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    Rutledge Urges U.S. Senate Passage of TRACED Act

    March 7, 2019

    Says, ‘The TRACED Act will further protect Arkansans’

    LITTLE ROCK – Arkansas Attorney General Leslie Rutledge today urged the United States Senate to enact the Telephone Robocall Abuse Criminal Enforcement and Deterrence (TRACED) Act, which will curb illegal robocalls and spoofing. Arkansas has joined the 49 other states and four U.S. territories in sending a letter to the U.S. Senate Committee on Commerce, Science, and Transportation expressing support of the TRACED Act.

    “Arkansans are fed up with being annoyed and ripped off by robocalls,” said Attorney General Rutledge. “The TRACED Act will further protect Arkansans from falling victim to the high-pressure, relentless and often-convincing robocalls. This is just one step in my multifaceted approach to putting a stop to these unwanted calls.”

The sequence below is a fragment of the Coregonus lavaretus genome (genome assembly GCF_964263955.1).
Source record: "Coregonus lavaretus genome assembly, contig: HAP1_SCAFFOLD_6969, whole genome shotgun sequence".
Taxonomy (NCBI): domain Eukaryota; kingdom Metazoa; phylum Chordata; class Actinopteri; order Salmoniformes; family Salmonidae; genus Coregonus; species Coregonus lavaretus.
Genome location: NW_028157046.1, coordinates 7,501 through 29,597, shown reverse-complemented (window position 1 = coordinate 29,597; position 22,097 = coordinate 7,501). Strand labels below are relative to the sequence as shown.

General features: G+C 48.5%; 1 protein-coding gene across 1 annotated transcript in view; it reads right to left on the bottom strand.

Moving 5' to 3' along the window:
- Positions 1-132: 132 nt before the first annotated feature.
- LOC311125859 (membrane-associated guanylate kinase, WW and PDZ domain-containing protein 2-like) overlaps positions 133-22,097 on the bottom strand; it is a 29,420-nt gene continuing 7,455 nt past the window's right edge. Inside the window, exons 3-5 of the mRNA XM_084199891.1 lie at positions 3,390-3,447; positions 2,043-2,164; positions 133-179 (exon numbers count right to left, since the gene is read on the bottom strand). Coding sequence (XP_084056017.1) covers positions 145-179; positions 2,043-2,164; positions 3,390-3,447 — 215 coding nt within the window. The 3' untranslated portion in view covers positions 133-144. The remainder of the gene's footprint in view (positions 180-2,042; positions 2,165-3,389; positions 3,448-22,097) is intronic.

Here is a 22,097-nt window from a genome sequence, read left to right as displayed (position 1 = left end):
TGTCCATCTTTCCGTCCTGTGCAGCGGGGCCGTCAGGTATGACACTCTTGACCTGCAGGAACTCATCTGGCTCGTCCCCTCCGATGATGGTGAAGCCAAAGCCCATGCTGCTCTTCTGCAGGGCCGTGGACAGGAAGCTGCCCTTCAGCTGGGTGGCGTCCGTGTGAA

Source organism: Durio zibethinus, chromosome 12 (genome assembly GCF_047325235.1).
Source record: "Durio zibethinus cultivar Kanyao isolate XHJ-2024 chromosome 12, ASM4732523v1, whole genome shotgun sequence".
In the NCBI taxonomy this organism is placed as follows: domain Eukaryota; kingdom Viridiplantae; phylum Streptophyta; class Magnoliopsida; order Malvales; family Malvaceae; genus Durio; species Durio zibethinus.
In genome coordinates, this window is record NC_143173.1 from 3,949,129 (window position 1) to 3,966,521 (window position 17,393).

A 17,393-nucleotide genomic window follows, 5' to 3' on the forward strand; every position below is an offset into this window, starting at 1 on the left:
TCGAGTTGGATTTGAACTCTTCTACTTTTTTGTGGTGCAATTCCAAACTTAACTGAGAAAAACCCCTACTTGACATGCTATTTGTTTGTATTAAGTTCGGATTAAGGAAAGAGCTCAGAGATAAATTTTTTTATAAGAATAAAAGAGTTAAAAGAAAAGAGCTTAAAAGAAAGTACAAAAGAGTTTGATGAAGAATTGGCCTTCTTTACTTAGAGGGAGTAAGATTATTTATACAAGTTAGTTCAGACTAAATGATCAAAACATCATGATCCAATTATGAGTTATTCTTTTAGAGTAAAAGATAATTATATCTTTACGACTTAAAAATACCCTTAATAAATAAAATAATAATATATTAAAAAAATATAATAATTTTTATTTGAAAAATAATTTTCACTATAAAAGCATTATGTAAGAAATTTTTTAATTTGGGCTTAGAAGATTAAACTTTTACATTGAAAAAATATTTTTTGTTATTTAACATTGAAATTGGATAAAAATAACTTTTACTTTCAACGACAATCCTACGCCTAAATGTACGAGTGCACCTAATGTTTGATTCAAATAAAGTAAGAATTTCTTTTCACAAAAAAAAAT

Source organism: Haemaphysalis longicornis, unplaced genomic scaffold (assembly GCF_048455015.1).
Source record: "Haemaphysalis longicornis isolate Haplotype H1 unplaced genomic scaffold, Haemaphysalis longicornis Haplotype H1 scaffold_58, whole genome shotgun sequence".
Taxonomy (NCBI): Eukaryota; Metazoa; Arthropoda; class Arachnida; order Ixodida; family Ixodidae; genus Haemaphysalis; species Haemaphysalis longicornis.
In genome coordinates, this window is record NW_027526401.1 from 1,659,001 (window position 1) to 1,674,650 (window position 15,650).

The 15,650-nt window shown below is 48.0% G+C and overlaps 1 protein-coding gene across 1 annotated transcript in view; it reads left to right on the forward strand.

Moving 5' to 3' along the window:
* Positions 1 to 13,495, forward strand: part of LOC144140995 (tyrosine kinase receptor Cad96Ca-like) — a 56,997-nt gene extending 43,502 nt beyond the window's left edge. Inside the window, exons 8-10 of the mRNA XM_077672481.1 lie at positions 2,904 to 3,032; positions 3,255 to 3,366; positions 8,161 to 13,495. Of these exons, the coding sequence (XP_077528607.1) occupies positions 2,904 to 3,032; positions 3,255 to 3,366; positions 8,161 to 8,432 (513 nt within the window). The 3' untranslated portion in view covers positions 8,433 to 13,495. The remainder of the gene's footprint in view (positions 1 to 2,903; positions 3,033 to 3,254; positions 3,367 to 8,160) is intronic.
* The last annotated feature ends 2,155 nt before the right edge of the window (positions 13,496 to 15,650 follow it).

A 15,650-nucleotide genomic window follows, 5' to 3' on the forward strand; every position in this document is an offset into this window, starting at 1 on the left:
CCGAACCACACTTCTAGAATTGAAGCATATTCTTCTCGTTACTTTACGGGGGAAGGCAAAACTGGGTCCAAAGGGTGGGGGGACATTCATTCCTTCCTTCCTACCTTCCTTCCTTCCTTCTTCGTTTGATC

In the letter, the attorneys general state that the TRACED Act enables states, federal regulators and telecommunication providers to take steps to combat these illegal calls. The legislation will require voice service providers to participate in a call authentication framework to help block unwanted calls and creates an interagency working group to take additional actions to reduce robocalls and hold telemarketers and robocallers accountable.

    More than 48 billion robocalls were made in 2018, resulting in millions of dollars in consumer losses. The state attorneys general work to protect consumers in their states from being harassed and scammed by robocalls.

    The letter was led by Mississippi, Nebraska, New Hampshire, and North Carolina attorneys general, and was signed by all 50 states and the District of Columbia, Guam, Puerto Rico and the Virgin Islands.

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